Why would a brand introduce a new product line? You’d expect the answer to be short and simple: to make money. But the truth of the matter is that the answer to this question is rarely straightforward.
If done in the spirit of innovation, the new venture requires investment into research and development, head count, and marketing budget—and even then, returns are not guaranteed. This question becomes even more acute when the product in question is mechanical timepieces, because, let’s be honest, the demand is niche.
But in an odd, slightly parochial way, it is that exclusivity that makes mechanical timepieces so appealing. It also explains Leica’s decision to launch a new line of watches earlier this year. The high-end camera maker still hand-makes its products in its manufacture in Germany. It focuses on craftsmanship, exclusivity and emotion–adjectives that could very well describe some of the most renowned haute horlogerie brands.
In fact, Leica does not see itself as just a camera maker. It has built up a community of photographers who can share their works at the Leica galleries, or over coffee at the Leitz cafe. While having a Leica slung on their shoulders is akin to a tribal mark, having a Leica watch on their wrist reinforces the sense of community—at least, that’s what the brand hopes to achieve.
Thankfully, the brand’s decision was not a pure marketing effort that resulted in buying an ETA movement, and slapping on the Leica logo on the dial. When Leica launched the third wave of its Leitz Park campus in June this year, it also opened the Ernst Leitz Werkstätten, a watch manufacture where timepieces are designed and assembled.
So far, two limited edition collections have been launched: the L1 and L2, which are wholly made in Germany. The movements have been developed in conjunction with Lehmann Präzision GmbH, a German production company that specialises in precision manufacturing for the optical and watchmaking industries.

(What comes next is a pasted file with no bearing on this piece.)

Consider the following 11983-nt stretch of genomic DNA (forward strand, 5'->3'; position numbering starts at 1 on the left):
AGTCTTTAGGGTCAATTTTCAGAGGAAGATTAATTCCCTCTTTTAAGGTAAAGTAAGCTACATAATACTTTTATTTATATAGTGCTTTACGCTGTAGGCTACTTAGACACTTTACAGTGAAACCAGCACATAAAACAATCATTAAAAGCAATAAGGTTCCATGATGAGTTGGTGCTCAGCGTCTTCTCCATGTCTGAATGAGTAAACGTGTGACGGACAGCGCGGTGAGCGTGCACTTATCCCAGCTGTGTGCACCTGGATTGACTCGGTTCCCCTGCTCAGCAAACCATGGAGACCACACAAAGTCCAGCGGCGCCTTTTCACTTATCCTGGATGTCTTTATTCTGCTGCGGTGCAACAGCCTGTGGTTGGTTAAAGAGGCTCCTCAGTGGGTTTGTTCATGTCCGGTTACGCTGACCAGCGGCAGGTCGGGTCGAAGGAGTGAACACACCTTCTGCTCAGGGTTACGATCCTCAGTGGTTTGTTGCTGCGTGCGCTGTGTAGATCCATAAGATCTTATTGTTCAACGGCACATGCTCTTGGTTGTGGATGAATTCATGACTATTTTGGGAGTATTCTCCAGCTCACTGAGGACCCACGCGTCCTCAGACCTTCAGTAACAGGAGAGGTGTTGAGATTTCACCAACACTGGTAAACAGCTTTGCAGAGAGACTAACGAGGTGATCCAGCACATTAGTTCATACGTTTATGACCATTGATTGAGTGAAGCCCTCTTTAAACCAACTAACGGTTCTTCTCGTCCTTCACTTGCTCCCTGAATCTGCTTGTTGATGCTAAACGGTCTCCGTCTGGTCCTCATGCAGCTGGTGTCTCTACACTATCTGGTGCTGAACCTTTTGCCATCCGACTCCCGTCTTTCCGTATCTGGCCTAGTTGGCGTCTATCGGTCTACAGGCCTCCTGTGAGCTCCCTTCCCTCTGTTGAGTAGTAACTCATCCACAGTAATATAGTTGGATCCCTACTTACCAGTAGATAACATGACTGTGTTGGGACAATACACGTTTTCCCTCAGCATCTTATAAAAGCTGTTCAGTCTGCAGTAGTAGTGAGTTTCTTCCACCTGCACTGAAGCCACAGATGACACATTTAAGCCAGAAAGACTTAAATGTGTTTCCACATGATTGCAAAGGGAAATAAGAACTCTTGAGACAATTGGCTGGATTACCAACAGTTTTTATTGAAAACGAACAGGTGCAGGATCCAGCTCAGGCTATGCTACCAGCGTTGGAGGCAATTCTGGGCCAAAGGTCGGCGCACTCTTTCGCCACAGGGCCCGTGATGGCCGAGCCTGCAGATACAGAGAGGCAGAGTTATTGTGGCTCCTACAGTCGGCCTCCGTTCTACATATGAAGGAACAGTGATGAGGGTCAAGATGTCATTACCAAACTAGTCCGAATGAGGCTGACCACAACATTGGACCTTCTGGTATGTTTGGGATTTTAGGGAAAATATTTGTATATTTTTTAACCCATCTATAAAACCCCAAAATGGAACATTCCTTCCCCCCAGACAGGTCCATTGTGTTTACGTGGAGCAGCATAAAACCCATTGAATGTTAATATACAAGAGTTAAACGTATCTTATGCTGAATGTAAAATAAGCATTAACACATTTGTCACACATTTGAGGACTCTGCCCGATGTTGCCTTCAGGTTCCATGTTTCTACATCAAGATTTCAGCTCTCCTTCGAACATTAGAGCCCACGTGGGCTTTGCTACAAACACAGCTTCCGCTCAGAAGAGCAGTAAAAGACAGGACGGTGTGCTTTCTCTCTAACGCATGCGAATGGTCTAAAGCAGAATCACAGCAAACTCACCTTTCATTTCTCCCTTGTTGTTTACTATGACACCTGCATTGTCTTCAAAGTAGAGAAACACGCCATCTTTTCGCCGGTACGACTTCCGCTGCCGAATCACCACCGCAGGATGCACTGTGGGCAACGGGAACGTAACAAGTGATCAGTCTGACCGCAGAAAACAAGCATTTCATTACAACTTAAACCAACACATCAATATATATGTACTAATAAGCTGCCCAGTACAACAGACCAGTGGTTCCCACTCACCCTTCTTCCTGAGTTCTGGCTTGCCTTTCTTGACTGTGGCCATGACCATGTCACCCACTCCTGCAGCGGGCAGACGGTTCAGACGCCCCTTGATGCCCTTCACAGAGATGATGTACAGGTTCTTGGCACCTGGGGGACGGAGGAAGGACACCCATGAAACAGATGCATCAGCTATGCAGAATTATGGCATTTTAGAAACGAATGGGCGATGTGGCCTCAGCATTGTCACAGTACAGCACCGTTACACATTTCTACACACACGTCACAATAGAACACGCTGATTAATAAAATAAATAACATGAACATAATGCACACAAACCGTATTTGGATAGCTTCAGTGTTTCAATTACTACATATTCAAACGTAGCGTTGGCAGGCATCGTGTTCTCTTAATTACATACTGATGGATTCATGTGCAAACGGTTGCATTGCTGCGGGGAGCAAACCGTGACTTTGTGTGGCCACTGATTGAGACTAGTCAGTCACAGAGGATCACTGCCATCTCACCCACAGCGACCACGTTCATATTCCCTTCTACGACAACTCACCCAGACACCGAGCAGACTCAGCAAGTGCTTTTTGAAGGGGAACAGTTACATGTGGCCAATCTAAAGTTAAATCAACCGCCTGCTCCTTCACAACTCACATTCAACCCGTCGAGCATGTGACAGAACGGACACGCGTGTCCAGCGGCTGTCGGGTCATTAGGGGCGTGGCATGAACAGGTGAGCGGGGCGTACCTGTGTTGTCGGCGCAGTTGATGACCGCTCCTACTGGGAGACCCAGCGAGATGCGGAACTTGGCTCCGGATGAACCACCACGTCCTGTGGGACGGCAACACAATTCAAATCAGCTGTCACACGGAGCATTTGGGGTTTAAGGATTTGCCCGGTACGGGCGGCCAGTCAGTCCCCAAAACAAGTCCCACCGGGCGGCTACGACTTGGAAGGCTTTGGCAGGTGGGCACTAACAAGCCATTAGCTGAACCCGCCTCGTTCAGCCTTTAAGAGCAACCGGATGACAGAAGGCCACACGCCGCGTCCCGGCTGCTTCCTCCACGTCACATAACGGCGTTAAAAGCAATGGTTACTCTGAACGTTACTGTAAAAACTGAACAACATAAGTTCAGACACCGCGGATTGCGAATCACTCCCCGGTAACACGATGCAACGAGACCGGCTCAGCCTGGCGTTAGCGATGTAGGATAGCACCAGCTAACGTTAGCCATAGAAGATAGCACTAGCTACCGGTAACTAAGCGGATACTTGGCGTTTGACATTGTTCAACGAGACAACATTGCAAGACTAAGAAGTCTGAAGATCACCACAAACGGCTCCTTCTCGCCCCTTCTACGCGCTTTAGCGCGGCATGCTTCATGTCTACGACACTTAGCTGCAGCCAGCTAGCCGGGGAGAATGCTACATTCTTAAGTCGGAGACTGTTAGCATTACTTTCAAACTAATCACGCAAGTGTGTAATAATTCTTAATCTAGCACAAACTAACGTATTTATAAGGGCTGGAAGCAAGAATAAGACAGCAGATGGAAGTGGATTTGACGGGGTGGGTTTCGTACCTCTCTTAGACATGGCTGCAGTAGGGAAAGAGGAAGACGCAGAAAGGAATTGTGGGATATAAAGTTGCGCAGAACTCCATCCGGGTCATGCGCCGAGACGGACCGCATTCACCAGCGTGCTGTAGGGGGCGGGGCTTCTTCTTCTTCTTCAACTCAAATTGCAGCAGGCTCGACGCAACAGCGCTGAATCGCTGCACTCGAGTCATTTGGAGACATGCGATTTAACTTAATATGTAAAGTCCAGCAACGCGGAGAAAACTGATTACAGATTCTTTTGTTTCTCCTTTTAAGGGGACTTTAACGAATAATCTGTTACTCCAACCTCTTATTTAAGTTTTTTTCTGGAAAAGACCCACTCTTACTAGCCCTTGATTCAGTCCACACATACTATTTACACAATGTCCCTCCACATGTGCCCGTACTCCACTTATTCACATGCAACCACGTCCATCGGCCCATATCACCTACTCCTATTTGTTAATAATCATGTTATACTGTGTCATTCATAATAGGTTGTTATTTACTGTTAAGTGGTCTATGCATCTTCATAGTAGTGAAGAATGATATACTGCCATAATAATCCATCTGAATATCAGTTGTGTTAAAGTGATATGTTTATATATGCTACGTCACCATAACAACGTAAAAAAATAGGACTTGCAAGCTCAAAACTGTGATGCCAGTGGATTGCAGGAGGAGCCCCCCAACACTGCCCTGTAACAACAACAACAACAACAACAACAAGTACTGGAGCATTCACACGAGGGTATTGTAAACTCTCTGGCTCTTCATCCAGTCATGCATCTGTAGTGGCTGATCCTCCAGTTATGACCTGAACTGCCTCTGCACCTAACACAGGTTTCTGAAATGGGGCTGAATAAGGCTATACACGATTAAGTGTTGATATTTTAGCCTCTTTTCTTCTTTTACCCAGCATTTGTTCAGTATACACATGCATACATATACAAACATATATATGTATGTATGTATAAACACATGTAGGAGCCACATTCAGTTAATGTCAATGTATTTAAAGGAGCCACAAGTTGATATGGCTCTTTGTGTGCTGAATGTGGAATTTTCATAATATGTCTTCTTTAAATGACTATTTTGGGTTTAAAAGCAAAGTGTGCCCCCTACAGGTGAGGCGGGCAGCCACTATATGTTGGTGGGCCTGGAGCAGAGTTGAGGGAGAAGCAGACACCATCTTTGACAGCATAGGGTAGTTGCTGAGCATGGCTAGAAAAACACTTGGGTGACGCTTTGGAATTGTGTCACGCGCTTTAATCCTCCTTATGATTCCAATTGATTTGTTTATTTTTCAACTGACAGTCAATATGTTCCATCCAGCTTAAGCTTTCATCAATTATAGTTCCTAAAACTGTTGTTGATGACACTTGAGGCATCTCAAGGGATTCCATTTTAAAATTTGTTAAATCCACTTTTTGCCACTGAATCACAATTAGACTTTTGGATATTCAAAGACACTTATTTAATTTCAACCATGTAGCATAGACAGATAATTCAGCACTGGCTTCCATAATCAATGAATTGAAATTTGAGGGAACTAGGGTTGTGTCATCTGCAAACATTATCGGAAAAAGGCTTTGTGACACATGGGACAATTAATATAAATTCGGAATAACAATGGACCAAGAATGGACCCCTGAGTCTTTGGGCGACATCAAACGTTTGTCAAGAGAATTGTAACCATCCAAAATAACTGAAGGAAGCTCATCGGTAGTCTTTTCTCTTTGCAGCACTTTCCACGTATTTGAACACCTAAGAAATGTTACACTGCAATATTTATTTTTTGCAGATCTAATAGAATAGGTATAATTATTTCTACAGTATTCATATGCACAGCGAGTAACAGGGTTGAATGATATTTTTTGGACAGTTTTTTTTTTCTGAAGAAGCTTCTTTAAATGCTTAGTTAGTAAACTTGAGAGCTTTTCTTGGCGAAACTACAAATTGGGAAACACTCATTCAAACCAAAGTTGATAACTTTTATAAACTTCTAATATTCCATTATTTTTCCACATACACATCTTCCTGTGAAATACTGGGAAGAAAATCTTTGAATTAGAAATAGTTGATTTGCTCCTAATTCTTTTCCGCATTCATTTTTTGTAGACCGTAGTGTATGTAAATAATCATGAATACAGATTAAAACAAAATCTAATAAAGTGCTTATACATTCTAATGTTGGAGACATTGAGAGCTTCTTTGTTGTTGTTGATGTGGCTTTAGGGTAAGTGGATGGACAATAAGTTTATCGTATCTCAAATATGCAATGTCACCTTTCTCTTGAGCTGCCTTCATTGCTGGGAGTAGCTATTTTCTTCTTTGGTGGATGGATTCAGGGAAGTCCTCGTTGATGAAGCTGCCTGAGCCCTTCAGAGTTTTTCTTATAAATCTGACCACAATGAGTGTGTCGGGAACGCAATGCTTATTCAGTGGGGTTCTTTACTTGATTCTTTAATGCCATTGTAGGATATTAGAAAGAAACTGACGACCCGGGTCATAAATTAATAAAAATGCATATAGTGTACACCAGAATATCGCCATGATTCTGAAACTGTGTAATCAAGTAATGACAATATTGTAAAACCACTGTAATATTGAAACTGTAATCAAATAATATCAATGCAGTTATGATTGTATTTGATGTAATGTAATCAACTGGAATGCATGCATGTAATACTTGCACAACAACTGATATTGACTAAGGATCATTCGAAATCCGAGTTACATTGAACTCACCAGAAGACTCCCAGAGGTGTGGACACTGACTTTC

Thus, the components that have been used within the timepiece are of top-notch quality, and this can be evinced by the open caseback used for both the L1 and L2. The sapphire caseback affords a view of the beautifully polished and finished movement, a decision that allows wearers to truly gauge the high level of quality that the timepiece vaunts.
There are many design elements that are uniquely Leica and are evocative of its photographic legacy, as the watches were conceptualised by Professor Achim Heine, who oversees the designs of the cameras. For instance, the sapphire glass is cambered to imitate the camera lens. The crown—that oft-neglected child—is where the magic happens. The push-piece needs to be activated to put the crown in time-setting mode, an action reminiscent to the changing a camera setting.
Both the Leica L1 and L2 are manual-winding, measure 41mm, and feature a small seconds sub-dial; date window; power reserve indicator and a crown status indicator. The L2 features an additional module that operates the second time zone display. Both are available in stainless steel, and the L2 comes in an additional snazzy rose gold case.